A reader asked me,
I’m expecting my first child in October. Naturally, my husband and I have been discussing how to raise our kids a lot more lately. We are both atheists, but it just came up in a recent conversation that he wants to expose our kids to as many religions as possible so they can make an informed choice. I disagree. I don’t think there’s a reason to expose them to religions. I believe teaching them about religions gives these ideas a sort of legitimacy or importance that I don’t want my kids to think they have. I don’t intend to try to shield them from religion. I want just to wait until it comes up. Friends or family might talk about it, and I’d answer any questions they have and even take them to church if they want to. I am sure they will also learn about different cultures and beliefs at school. I don’t think there’s any reason for mommy and daddy to sit down and tell them about Zoroastrianism or Jainism in the same way we might explain to them the birds and bees. Instead, be available to answer questions. What do you think?
I grew up without religion, and I didn’t learn about it from my folks. My parents did not expose me to any religion. I didn’t understand what it was until I was much older. I attended a pre-school in a little chapel, and though I was surrounded by statues of Jesus and piles of Bibles, I still had no idea what any of it was about. No one ever sat me down as a young child and said, “Christians believe in a creator god who sacrificed his son for our sins” or something to that effect. I recall, when I would be told to pray or praise god from time to time, I’d be lost entirely. I didn’t know what that meant. I was super shy, as well, so I never asked. I just retreated into my mind and wondered what the hell these crazy adults were on about.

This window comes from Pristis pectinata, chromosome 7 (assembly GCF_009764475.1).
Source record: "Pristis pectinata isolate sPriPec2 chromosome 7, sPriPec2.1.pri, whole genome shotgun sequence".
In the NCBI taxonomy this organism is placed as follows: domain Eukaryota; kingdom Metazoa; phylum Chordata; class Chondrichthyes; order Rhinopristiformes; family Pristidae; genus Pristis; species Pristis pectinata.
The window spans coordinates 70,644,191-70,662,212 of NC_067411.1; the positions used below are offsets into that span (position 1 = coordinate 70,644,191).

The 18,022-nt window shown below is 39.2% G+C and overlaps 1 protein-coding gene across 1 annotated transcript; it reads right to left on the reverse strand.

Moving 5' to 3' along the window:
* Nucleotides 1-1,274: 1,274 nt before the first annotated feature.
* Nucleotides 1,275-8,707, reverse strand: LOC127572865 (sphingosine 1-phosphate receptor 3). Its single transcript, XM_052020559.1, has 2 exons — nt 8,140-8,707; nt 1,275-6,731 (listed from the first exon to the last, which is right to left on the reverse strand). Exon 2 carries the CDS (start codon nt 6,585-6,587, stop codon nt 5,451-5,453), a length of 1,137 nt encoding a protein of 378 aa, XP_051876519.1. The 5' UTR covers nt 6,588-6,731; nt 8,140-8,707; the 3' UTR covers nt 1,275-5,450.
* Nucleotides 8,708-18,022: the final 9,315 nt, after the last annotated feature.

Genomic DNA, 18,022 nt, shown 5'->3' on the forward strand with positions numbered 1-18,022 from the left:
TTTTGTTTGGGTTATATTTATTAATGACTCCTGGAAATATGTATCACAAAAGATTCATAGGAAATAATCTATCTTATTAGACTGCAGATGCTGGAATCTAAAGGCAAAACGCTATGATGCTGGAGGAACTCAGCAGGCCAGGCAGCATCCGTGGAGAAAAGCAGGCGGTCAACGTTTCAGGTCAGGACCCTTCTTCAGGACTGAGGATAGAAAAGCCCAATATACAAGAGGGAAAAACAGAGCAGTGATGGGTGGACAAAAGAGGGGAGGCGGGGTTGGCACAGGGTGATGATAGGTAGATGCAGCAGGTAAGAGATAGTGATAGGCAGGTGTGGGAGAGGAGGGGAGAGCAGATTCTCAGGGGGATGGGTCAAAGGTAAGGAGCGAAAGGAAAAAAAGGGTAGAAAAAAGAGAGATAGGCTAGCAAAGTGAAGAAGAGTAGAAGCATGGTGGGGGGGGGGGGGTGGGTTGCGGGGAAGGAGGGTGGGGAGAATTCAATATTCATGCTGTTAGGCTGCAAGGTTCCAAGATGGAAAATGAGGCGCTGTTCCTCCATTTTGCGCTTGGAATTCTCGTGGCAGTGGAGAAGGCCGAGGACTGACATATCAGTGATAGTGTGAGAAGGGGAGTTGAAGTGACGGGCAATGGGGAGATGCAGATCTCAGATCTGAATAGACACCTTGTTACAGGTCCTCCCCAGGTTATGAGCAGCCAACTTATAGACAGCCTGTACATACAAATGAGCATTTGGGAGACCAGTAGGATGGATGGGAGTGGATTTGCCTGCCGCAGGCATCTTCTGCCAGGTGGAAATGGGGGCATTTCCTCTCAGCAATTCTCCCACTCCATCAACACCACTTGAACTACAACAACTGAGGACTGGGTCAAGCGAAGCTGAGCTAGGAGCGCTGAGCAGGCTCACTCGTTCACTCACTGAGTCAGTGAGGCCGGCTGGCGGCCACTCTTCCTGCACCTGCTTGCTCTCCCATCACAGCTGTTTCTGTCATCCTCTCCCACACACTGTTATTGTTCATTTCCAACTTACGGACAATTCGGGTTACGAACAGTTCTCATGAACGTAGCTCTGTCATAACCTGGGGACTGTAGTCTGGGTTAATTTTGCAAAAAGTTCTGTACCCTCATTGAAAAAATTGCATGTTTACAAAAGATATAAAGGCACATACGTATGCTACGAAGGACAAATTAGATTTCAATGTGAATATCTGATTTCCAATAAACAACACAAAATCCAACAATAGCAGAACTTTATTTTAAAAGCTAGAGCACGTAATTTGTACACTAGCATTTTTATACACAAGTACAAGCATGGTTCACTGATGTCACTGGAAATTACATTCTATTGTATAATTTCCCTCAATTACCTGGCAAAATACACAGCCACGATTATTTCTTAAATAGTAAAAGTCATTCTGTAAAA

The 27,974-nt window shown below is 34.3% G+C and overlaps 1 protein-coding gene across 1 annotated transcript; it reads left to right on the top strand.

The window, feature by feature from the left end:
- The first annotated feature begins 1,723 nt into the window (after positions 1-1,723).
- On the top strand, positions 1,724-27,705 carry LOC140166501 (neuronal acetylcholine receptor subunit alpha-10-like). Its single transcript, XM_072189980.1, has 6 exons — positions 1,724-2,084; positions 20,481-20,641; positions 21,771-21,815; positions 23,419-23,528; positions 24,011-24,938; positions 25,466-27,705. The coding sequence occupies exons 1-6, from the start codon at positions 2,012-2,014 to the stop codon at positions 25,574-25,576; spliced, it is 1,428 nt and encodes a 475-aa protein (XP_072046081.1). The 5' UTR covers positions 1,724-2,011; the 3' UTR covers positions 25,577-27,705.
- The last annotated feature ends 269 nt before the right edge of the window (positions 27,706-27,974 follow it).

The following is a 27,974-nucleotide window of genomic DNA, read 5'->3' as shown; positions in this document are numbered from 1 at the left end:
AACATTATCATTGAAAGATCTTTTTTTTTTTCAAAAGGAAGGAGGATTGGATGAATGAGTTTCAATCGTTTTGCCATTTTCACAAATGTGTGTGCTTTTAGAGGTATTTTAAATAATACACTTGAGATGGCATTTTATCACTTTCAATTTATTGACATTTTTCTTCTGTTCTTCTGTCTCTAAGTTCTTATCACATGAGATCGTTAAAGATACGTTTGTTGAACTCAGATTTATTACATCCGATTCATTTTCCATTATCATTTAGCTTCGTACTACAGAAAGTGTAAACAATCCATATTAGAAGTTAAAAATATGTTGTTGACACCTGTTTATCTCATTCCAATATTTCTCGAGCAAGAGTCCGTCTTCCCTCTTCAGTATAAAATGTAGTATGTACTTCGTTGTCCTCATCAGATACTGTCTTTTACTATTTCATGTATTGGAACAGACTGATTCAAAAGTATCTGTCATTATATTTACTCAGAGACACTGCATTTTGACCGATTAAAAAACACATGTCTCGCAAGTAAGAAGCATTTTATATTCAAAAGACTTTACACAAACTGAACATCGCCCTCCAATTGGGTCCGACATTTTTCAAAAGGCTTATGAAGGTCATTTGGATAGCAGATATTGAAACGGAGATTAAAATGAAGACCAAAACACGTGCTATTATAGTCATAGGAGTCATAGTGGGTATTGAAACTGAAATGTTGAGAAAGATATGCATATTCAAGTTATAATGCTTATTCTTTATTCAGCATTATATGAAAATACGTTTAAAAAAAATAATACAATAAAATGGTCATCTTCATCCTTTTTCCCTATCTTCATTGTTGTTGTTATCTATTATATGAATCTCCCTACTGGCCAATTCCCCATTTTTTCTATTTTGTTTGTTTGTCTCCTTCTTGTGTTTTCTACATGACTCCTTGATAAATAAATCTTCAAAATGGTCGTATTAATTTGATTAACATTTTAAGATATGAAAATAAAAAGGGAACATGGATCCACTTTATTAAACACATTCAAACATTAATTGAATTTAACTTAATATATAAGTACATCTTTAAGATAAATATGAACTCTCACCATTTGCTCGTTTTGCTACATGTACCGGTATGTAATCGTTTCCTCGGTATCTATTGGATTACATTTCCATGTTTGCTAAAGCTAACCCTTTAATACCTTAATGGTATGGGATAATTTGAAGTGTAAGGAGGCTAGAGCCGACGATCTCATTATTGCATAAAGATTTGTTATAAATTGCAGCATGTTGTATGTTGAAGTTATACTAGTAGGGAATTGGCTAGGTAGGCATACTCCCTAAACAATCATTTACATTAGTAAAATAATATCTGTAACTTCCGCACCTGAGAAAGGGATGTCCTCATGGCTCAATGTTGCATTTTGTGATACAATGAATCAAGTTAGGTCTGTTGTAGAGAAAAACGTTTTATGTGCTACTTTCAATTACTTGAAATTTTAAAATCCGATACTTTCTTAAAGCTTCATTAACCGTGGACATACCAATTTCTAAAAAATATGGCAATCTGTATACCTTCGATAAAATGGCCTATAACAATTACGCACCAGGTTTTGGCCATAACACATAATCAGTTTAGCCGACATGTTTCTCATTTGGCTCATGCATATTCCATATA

My best friend came from a Buddhist family, and I would go to her house where there was a little shrine that always had burning incense in it. I didn’t know what it was or what it meant. I just thought it was decoration like candles and air fresheners.